The immigration issue

With immigration reform becoming increasingly prominent, it’s time to evaluate and find real solutions


Graphic by John Veliz

On the road to the 2016 general election, few topics have been as hotly debated as U.S. immigration reform. The issue is dominating the media and as discussion has transpired in these past months, has even threatened to drive a wedge through the Republican Party.

Candidates and immigration
Most notably, presidential candidate Donald Trump proposed a plan to build a wall along the Mexico-U.S. border. With a nearly poetic level of irony, he’s built his entire campaign around the idea of building this wall. The endeavor has received both fervent support and intense opposition (and is estimated by National Journal to cost about $6.4 billion).

It’s not the first time this kind of immigration policy has been brought up. George W. Bush passed legislation authorizing a 700-mile long border fence that cost billions and hardly stemmed the flow of immigrants during his presidency. In 2011, the Obama administration shut down efforts to build a “virtual fence” after $1 billion had already been spent.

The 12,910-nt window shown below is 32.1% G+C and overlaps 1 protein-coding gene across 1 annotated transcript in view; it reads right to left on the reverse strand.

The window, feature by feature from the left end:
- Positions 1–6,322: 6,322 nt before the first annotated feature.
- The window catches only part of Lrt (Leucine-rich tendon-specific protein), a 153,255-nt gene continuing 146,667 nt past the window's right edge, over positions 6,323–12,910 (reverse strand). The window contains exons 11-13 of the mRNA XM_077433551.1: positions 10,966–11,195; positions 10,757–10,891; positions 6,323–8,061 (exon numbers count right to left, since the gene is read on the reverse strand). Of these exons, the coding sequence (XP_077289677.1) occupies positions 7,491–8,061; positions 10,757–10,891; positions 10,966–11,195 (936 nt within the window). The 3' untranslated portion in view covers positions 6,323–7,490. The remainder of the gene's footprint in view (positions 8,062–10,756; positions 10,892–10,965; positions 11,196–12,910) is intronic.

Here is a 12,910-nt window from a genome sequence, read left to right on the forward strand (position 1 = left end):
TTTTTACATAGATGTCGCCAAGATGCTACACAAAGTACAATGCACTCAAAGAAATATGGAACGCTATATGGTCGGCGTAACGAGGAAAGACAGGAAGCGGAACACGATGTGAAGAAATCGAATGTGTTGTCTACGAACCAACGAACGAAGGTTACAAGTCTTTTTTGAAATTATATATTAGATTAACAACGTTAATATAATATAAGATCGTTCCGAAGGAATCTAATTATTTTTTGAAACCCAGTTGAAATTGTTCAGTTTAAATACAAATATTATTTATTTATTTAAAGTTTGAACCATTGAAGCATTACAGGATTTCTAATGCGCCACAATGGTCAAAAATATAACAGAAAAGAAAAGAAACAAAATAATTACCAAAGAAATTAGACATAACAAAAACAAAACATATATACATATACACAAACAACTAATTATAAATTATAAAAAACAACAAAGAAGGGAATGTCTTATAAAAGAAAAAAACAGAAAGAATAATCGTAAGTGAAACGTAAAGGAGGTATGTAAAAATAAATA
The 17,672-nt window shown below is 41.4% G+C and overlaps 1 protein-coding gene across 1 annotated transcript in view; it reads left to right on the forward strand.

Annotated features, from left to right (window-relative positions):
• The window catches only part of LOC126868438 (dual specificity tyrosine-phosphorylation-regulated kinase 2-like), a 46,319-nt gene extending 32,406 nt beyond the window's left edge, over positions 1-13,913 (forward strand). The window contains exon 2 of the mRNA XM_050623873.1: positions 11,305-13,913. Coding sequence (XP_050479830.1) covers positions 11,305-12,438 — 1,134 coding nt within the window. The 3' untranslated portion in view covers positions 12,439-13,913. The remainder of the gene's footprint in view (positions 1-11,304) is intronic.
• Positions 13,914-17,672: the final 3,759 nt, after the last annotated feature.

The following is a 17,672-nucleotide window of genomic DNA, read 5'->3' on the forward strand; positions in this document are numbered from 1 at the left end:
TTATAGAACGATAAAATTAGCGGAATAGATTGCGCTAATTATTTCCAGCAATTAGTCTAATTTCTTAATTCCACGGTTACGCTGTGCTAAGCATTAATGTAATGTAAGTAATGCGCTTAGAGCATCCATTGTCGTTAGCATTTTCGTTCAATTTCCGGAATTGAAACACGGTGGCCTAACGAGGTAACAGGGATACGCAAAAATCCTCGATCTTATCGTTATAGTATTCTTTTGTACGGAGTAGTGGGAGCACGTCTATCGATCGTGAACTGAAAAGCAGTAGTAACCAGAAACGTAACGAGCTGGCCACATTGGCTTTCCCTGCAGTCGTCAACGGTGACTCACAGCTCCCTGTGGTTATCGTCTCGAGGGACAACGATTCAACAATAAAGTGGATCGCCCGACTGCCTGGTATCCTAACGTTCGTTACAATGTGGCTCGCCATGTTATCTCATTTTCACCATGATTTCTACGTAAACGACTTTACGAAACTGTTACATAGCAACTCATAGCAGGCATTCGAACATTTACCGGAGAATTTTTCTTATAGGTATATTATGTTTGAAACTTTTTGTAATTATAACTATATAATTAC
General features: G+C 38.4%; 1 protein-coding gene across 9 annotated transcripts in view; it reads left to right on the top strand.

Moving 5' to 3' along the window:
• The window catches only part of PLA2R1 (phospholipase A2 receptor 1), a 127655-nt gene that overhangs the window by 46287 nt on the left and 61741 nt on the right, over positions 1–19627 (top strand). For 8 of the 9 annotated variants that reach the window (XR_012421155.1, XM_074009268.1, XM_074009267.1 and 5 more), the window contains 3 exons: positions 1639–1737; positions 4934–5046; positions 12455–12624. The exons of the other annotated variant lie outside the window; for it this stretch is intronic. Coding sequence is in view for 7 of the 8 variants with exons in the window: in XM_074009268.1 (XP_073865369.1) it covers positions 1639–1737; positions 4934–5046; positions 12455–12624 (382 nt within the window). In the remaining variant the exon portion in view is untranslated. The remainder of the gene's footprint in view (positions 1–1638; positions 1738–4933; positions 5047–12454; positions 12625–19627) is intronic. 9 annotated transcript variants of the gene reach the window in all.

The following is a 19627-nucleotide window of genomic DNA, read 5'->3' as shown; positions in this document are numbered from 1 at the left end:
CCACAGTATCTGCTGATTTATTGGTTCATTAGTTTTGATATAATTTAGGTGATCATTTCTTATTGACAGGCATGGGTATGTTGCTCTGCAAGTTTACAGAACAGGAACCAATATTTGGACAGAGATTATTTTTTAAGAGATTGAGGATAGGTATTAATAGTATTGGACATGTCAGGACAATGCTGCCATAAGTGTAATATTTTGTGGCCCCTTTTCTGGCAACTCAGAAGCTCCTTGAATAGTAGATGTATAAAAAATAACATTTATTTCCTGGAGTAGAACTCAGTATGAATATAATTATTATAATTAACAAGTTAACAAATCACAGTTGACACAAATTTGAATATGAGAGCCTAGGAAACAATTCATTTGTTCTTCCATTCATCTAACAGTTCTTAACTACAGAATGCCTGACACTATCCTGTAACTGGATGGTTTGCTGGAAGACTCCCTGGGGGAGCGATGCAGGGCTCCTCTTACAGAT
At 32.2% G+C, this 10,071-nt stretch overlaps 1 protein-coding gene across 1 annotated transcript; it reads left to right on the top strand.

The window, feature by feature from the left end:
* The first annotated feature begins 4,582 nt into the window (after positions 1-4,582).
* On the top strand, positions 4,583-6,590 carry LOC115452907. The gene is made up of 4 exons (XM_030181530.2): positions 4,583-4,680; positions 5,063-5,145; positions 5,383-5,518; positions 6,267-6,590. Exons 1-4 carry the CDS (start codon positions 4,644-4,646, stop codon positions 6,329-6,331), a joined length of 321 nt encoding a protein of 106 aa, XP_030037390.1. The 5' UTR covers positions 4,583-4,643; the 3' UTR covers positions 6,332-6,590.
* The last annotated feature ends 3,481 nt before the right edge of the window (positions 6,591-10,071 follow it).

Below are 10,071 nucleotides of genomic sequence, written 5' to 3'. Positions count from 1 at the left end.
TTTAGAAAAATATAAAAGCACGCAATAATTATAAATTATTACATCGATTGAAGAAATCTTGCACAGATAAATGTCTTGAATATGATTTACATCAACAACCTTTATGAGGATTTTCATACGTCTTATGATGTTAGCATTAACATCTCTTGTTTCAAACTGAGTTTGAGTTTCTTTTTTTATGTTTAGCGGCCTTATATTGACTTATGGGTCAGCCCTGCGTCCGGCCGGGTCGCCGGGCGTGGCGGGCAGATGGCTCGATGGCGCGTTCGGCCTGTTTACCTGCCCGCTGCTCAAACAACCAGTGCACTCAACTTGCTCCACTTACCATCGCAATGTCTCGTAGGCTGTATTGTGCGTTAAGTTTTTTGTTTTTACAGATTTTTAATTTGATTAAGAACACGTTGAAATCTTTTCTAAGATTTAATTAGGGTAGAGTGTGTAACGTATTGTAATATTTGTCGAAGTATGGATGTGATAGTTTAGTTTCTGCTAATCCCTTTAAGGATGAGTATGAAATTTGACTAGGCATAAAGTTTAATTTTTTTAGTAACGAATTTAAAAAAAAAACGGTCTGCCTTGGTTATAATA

Reviewing Trump’s plan
National security is an issue of importance to any country, but Trump’s plan is not only infeasible, but completely obsolete. According to the Pew Research Center, the amount of Mexican immigrants to the United States has been steadily decreasing for the last decade. In fact, Pew also states that there are currently more Mexicans leaving the United States than coming in (with a net outflow of 140,000 between 2009 and 2014).

If government officials are seeking a way to regulate illegal immigration, the first step is to crack down on the policies that are already in place.

Currently, individuals who overstay their work visas constitute a significant portion of illegal immigrants, largely due to a lack of enforcement throughout the country. To spend the nation’s money on building a border wall would only drain more resources away from the law enforcement agencies responsible for this regulation.

Moving away from the policies themselves, this kind of discourse is extremely detrimental to the country’s political atmosphere itself. It promotes intense xenophobia (what better way to foster an “us versus them” mentality than building a literal wall?) and has inevitably racist undertones.

Ultimately, the immigration debate has been exhausted and candidates need to move on; there simply exist too many other pressing issues presidential hopefuls need to address.